Archie And Victims: Afterlife With Archie #1 Reviewon October 9, 2013 at 9:30 pm
“…you gotta be shitting me, dude.”
“I am not kidding. It is not like any Archie comic you have ever seen…”
“I don’t think I’ve ever seen a Goddamned Archie comic,” I muttered.
“…and no matter what you think, it is much darker than you think it is,” he said.
“It would almost have to be.”
“Go take a look,” he said, “Dig to the back of the stack and find one of the variant covers.”
I pawed past copies of your expected Archie-style cartoony fake horror covers and saw… something unexpected. “Jesus. How’d they convince Francesco Francavilla to do a cover for this book?”
“By letting him do the interiors, too.”
“Check it out. Take a look at page three.”
I opened the book. “Um… is that a Francavilla splash page of Jughead handing Sabrina The Teenage Witch a dead fucking dog?” He nodded. “Okay,” I said, “I’ll try anything once.”
So I did try it. And allow me – a 42-year-old cynical and angry drunk who has just read an Archie comic book – to tell you this: Afterlife With Archie is pretty fucking good.
Someone has run down Jughead’s dog, Hot Dog, so being a normal teenager, he goes to his friend the witch to try and get the dog healed. Unfortunately, it’s too late: the dog is dead, and Sabrina’s aunts tell them that it is forbidden for witches to raise the dead. Sabrina, however, takes pity on Jughead and helps him perform a spell that could bring the dog back from the dead… and Sabrina is then punished by banishment to the Nether-World. While Jughead waits at home to see if his dog returns, Archie deals with the expected dithering over him from Betty and Veronica, who both want to accompany him to the Halloween dance, while Reggie mopes around, depressed about something. Jughead, meanwhile, is reunited with his dog… but less in a Homeward Bound way than a Cujo way. Hot Dog’s bite makes Jughead too sick to attend the dance… for a while. And when he arrives, well, we all know Jughead’s always hungry…
Okay: if you didn’t know this was an Archie comic, you would see this as a pretty solid, PG-13ish horror comic. Despite a couple of characters namechecking A Nightmare on Elm Street and Halloween, this doesn’t fall into slasher flick territory – it is an Archie comic, after all, so it’s not like someone’s gonna run a machete through Archie and Betty making the beast with two backs – but there is some darkness here. I’ve already mentioned the dead Goddamned dog on page three, but we’ve got Sabrina The Teenage witch performing necromancy (by name; no “naughty magic” or anything like that), and that takes the form of a spell over the grave that Jughead has to dig in the swamp, because “each buries his own.” And Sabrina’s banishment isn’t a kid’s time out; her aunts cast a spell to seal her fucking mouth shut… and when they do it, they don’t look anything like Caroline Rhea, unless she’s been attacked by acid since ABC spiked their “TGIF” lineup in the mid-90s.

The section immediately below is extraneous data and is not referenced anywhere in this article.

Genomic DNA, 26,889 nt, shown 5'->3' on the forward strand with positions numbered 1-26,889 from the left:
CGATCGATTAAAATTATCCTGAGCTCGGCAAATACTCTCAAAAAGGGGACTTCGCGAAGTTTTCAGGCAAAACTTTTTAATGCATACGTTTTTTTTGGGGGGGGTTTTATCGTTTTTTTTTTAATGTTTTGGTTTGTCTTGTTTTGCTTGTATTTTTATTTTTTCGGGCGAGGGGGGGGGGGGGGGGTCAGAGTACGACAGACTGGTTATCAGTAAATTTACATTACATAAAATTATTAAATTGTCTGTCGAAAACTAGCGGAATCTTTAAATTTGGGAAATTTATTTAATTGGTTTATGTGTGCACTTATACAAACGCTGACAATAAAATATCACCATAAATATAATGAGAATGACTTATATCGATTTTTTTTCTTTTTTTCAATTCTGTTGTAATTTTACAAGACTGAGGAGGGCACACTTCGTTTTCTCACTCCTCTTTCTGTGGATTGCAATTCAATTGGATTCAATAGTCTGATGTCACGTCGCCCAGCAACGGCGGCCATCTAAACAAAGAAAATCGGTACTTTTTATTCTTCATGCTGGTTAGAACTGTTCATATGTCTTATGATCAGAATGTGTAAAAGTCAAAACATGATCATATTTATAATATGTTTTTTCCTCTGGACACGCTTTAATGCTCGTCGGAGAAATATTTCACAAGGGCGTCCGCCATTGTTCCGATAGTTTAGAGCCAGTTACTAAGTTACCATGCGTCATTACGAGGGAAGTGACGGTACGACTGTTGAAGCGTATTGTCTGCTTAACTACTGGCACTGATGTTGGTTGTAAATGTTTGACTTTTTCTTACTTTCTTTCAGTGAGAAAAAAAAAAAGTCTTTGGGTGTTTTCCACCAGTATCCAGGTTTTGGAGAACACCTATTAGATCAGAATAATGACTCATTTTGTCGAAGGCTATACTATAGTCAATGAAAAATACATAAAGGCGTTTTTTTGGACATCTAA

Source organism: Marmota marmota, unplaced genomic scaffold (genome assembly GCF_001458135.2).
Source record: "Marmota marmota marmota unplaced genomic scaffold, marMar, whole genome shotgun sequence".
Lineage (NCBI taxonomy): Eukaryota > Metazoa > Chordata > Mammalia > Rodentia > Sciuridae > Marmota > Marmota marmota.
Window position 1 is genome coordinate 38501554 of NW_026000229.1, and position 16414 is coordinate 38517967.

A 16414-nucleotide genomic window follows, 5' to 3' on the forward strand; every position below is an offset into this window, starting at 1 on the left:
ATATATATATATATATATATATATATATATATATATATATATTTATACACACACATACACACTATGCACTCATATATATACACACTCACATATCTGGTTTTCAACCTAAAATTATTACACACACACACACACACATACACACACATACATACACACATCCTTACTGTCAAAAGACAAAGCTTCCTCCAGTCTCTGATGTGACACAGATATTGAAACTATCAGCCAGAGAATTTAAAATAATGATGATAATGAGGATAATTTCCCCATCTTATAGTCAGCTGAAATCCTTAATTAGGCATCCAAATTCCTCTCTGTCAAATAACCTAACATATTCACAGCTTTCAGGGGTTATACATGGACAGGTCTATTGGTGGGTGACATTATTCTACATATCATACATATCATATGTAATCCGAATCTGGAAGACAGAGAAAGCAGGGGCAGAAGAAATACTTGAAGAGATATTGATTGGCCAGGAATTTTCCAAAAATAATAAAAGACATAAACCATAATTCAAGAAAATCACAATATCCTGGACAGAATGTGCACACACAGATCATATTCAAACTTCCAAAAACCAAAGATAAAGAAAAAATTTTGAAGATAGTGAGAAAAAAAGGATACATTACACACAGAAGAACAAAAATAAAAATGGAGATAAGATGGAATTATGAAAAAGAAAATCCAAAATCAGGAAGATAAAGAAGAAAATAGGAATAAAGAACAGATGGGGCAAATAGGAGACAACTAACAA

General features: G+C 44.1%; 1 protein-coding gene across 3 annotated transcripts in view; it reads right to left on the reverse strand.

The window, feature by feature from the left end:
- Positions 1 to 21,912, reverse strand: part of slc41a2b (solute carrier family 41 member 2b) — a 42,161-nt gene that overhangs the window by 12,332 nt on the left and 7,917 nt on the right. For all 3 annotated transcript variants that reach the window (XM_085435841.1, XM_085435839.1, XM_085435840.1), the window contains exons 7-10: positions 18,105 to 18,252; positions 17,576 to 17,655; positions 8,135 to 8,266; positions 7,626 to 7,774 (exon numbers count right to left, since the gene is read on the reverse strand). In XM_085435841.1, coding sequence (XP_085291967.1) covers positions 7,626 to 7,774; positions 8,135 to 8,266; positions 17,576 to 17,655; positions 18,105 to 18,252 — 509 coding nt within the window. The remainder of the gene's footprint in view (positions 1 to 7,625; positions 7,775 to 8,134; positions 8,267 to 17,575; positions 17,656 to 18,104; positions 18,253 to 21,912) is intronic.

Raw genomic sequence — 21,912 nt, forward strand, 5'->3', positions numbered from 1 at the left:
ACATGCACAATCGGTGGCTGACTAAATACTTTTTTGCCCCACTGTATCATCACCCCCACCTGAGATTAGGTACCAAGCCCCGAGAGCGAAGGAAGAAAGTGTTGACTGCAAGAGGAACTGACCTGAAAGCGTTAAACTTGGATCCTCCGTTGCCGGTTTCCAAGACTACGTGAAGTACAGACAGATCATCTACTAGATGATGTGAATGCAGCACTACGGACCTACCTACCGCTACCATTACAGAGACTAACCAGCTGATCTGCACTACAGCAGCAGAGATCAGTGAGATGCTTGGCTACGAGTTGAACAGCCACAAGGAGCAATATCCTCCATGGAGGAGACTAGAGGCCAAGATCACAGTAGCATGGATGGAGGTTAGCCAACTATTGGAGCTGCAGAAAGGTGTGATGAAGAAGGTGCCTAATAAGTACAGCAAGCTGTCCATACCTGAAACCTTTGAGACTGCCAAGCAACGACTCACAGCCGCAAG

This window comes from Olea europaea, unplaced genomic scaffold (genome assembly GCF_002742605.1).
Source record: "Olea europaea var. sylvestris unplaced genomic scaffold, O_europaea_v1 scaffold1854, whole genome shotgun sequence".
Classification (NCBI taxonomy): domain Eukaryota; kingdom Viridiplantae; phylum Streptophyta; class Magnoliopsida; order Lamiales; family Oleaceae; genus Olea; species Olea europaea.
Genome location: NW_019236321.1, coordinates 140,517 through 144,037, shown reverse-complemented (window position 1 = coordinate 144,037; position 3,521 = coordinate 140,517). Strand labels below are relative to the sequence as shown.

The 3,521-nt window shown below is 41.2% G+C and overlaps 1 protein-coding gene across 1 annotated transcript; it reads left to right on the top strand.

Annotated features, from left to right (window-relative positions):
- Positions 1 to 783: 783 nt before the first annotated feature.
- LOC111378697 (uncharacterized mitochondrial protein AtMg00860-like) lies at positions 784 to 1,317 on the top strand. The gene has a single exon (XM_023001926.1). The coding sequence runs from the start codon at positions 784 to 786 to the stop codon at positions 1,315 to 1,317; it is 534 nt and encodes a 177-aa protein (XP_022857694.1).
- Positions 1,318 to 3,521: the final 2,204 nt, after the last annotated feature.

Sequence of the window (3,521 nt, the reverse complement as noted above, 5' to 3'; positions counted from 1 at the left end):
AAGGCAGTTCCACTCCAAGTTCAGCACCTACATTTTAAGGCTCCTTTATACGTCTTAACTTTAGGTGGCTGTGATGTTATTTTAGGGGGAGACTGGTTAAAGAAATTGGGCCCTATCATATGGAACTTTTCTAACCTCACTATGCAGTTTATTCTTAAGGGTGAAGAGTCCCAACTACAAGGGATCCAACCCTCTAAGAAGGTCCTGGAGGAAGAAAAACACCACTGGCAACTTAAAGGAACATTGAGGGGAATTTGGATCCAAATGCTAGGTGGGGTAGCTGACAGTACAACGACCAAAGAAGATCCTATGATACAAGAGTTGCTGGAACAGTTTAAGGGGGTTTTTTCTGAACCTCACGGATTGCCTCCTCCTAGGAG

This comic doesn’t pull punches on the horror: I don’t know what Hot Dog looked like before his dirtnap, but if it’s anything like what comes back and attacks Jughead (an attack we see in a big panel – the story and the art aren’t pulling too many punches), well, if that thing had been in a different story, Old Yeller would have been a comedy. Principal Wetherbee is brutally murdered on the page. And the one zombie that we do see, well, it ain’t a Tom Savini blood-n-guts special like from Dawn of The Dead, but that ain’t strawberry jam dripping from his jaws, either. And there is a pervasive sense of doom hanging over the whole book: from the opening caption (written in blood) telling us that this is how the end of the world begins, to the final caption promising “full contagion imminent,” there is no sense at this point that if someone can just get Richie Rich on the horn, things are gonna end with giggles and chocolate sundaes.